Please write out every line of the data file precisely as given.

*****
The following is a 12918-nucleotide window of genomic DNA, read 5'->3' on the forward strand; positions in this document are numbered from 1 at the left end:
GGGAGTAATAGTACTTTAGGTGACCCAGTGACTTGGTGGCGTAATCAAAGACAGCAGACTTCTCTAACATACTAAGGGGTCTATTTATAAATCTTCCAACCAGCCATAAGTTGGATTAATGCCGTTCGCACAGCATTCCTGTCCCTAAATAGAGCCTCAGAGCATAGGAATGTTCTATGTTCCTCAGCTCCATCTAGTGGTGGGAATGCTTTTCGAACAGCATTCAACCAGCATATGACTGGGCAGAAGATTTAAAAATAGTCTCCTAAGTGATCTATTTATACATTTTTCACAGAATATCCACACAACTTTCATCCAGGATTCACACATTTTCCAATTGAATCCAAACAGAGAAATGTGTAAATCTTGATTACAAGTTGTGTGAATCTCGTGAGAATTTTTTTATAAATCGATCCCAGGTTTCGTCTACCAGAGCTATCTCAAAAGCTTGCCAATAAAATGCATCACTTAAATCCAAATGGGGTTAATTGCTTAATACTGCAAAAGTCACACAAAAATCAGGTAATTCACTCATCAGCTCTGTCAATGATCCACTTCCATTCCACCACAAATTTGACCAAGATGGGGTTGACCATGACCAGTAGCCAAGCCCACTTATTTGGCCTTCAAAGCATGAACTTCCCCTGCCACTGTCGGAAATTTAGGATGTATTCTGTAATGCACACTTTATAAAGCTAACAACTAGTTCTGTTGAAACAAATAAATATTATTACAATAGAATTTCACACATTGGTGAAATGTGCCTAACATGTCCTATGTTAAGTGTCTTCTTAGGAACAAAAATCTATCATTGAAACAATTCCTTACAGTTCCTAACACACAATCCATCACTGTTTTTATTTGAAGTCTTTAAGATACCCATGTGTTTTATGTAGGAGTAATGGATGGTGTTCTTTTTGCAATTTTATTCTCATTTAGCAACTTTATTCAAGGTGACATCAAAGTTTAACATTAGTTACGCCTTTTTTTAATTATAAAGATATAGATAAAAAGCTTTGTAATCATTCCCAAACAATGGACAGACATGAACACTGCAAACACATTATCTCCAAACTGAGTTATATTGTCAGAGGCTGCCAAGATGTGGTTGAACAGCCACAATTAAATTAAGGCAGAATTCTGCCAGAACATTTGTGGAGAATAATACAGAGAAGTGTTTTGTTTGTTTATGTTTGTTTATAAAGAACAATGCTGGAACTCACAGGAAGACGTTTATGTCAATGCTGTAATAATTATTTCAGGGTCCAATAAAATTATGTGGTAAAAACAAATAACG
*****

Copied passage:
The following is a 12918-nucleotide window of genomic DNA, read 5'->3' on the forward strand; positions in this document are numbered from 1 at the left end:
GGGAGTAATAGTACTTTAGGTGACCCAGTGACTTGGTGGCGTAATCAAAGACAGCAGACTTCTCTAACATACTAAGGGGTCTATTTATAAATCTTCCAACCAGCCATAAGTTGGATTAATGCCGTTCGCACAGCATTCCTGTCCCTAAATAGAGCCTCAGAGCATAGGAATGTTCTATGTTCCTCAGCTCCATCTAGTGGTGGGAATGCTTTTCGAACAGCATTCAACCAGCATATGACTGGGCAGAAGATTTAAAAATAGTCTCCTAAGTGATCTATTTATACATTTTTCACAGAATATCCACACAACTTTCATCCAGGATTCACACATTTTCCAATTGAATCCAAACAGAGAAATGTGTAAATCTTGATTACAAGTTGTGTGAATCTCGTGAGAATTTTTTTATAAATCGATCCCAGGTTTCGTCTACCAGAGCTATCTCAAAAGCTTGCCAATAAAATGCATCACTTAAATCCAAATGGGGTTAATTGCTTAATACTGCAAAAGTCACACAAAAATCAGGTAATTCACTCATCAGCTCTGTCAATGATCCACTTCCATTCCACCACAAATTTGACCAAGATGGGGTTGACCATGACCAGTAGCCAAGCCCACTTATTTGGCCTTCAAAGCATGAACTTCCCCTGCCACTGTCGGAAATTTAGGATGTATTCTGTAATGCACACTTTATAAAGCTAACAACTAGTTCTGTTGAAACAAATAAATATTATTACAATAGAATTTCACACATTGGTGAAATGTGCCTAACATGTCCTATGTTAAGTGTCTTCTTAGGAACAAAAATCTATCATTGAAACAATTCCTTACAGTTCCTAACACACAATCCATCACTGTTTTTATTTGAAGTCTTTAAGATACCCATGTGTTTTATGTAGGAGTAATGGATGGTGTTCTTTTTGCAATTTTATTCTCATTTAGCAACTTTATTCAAGGTGACATCAAAGTTTAACATTAGTTACGCCTTTTTTTAATTATAAAGATATAGATAAAAAGCTTTGTAATCATTCCCAAACAATGGACAGACATGAACACTGCAAACACATTATCTCCAAACTGAGTTATATTGTCAGAGGCTGCCAAGATGTGGTTGAACAGCCACAATTAAATTAAGGCAGAATTCTGCCAGAACATTTGTGGAGAATAATACAGAGAAGTGTTTTGTTTGTTTATGTTTGTTTATAAAGAACAATGCTGGAACTCACAGGAAGACGTTTATGTCAATGCTGTAATAATTATTTCAGGGTCCAATAAAATTATGTGGTAAAAACAAATAACG